This concentration prepares students to confront the challenges that confront policy makers in diverse international contexts, in addressing the pressing need to raise the standard of living for their citizens. Students will identify and grapple with policy interventions aimed at narrowing the gap between developed nations and emerging markets - in economic, technological and social terms.
The past two centuries have witnessed a dramatic widening of international inequality. In 1800 the average citizen in the richest countries of the world was approximately four times as well off as the average citizen in the poorest nation. By 2000, that statistic had grown to forty times. Such disparities carry significant consequences for international relations. Employment, migration, trade and production patterns have been materially affected. Technology has both influenced and responded to these trends.
Students wishing to receive attestation certifying the depth of their specialization in this particular area will be required to successfully complete at least four of the courses listed below or other additional courses agreed to by the student's SIA academic advisor.
Please note that this list will be reviewed from time to time depending on the available course offerings at any given time. Students should check the availability of these courses with the SIA academic advisor and the individual course instructors. Students should also determine if there are pre-requisites for enrolling in a particular course.
- Water and Sustainable Development — INTAF 501 (3 credits)
- Political Economy of Development and Growth — INTAF 504 (3 credits)
- Strategy, Conflict, Peace (Game Theory) — INTAF 505 (3 credits)
- Seminar on State-Making — PL SC 597* (3 credits)
- Property, Poverty and Development — INTAF 597* (3 credits)
- Agriculture and Food Policy — INTAF 597* (3 credits)
- Economics Challenges of Africa — INTAF 597* (3 credits)
- Energy, International Security, and the Global Economy — INTAF 810 (3 credits)
- Dynamics of International Economic Order: Law, Politics, and Power — INTAF 815 (3 credits)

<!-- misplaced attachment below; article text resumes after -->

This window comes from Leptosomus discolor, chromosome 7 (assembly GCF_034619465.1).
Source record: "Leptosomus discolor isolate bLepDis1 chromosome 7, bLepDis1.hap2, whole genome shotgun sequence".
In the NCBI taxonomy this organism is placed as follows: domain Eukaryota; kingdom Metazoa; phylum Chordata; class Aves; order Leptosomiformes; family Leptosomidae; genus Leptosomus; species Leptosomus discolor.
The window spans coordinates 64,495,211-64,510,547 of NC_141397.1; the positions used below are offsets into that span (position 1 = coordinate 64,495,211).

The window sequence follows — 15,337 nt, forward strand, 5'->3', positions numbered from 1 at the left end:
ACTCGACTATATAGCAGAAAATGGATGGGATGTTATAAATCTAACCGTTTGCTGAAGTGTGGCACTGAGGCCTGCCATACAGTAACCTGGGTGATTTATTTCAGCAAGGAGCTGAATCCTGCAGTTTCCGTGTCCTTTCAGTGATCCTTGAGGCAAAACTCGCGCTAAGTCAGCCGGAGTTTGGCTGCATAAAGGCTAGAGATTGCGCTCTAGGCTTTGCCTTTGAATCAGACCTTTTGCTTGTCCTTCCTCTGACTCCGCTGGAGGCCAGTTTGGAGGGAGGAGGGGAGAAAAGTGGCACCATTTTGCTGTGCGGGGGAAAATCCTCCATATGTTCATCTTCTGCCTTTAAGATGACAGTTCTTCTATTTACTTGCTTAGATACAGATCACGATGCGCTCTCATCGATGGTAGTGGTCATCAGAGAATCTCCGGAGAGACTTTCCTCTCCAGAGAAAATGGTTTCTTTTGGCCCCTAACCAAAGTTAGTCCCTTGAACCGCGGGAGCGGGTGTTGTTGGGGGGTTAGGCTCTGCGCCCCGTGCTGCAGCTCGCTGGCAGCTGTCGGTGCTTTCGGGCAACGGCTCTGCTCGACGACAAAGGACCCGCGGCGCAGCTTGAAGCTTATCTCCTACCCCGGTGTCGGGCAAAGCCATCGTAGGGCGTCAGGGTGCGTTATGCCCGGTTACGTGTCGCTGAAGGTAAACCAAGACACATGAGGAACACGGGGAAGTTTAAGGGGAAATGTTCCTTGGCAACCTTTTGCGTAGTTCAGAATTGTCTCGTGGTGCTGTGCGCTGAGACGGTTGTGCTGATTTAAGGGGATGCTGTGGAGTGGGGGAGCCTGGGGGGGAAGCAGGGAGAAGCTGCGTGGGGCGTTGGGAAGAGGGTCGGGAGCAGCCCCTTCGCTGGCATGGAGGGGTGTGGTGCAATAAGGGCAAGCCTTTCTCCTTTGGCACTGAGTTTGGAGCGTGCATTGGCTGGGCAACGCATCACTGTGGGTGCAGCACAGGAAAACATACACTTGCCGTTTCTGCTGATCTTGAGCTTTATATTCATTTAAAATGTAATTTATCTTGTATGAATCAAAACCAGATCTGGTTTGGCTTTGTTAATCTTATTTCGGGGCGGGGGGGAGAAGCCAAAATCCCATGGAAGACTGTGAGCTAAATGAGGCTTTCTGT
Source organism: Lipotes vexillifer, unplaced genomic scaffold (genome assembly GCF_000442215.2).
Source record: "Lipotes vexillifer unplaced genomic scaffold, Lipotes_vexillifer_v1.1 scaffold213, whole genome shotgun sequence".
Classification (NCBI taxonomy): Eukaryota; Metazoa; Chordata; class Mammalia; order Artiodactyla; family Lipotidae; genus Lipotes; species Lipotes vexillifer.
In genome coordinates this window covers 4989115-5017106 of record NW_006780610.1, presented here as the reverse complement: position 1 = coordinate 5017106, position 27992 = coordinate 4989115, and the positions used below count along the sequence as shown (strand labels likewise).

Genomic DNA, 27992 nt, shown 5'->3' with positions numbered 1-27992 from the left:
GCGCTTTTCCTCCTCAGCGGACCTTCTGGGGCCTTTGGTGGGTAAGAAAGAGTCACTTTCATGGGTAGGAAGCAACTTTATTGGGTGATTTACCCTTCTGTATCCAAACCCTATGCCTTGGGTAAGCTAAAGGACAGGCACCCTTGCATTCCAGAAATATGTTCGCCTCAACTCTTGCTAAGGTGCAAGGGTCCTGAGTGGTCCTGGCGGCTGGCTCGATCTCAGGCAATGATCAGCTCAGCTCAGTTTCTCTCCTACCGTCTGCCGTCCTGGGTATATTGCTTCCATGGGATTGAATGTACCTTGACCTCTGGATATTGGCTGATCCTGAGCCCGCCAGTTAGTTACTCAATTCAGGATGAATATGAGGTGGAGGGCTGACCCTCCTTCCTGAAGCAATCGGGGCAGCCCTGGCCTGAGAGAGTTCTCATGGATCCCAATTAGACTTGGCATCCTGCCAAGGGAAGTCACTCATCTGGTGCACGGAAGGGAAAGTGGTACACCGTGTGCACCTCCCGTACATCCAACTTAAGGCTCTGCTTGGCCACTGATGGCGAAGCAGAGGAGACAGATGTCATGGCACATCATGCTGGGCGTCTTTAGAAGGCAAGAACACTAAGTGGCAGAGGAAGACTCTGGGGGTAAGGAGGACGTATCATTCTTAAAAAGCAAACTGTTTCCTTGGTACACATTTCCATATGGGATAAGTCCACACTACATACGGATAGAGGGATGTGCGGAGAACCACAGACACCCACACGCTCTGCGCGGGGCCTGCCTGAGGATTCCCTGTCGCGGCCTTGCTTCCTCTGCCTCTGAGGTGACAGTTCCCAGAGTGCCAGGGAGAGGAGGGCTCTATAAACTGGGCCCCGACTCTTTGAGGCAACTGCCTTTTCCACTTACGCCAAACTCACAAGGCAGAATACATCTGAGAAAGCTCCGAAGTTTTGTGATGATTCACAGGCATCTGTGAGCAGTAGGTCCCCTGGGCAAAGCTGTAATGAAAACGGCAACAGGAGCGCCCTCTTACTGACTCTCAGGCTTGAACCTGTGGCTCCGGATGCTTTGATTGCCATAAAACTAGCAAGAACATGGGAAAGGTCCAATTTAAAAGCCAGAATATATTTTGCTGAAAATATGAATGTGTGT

- War and Peace — INTAF 816 (3 credits)
- The United Nations and International Law Seminar — SEM 941 (2 credits)
- Decision Making and Strategy in Economics — ECON 402 (3 credits)
- Behavioral Economics — ECON 411 (3 credits)
- Labor Economics and Labor Markets — ECON 412 (3 credits)
- Environmental Economics — ECON 428 (3 credits)
- Advanced International Trade Theory and Policy — ECON 433 (3 credits)
- International Finance and Open Economy Macroeconomics — ECON 434 (3 credits)
- The Winners and Losers from Globalization — ECON 438 (3 credits)
- Health Economics — ECON 445 (3 credits)
- Growth and Development — ECON 471 (3 credits)
- International Trade — ECON 507 (3 credits)
- Industrial Organization and Public Policy — ECON 543 (3-6 credits)
- Development Economics — ECON 570 (3-6 credits)
- International Management — MGMT 461 (3 credits)
- Social Entrepreneurship — ENGR 451** (3 credits)
- Projects in Humanitarian Engineering — EDSGN 452** (2 credits)
- Design for Development Communities — EDSGN 453** (1 credit)
- HESE Field Experience -- EDSGN 454** (.5 credit)
- HESE Reflection and Research Dissemination -- ENGR 455** (3 credits)
* Frequency and availability of Special Topics INTAF 597 courses will vary each semester.
** Courses are part of the Humanitarian Engineering and Social Entrepreneurship (HESE) program. EDSGN 452 and EDSGN 453 are only accepted as electives toward the M.I.A. degree if the student has participated in HESE. EDSGN 454 is an optional travel component to the course for .5 credits during the Maymester after successful completion of the two courses. Please note: the international experience during the Maymester semester in combination with ENGR 455 (HESE Reflection and Research Dissemination) for 3 credits can serve as a Capstone project (internship or master's paper). Students interested in the Capstone option should speak with the Director of Career Services.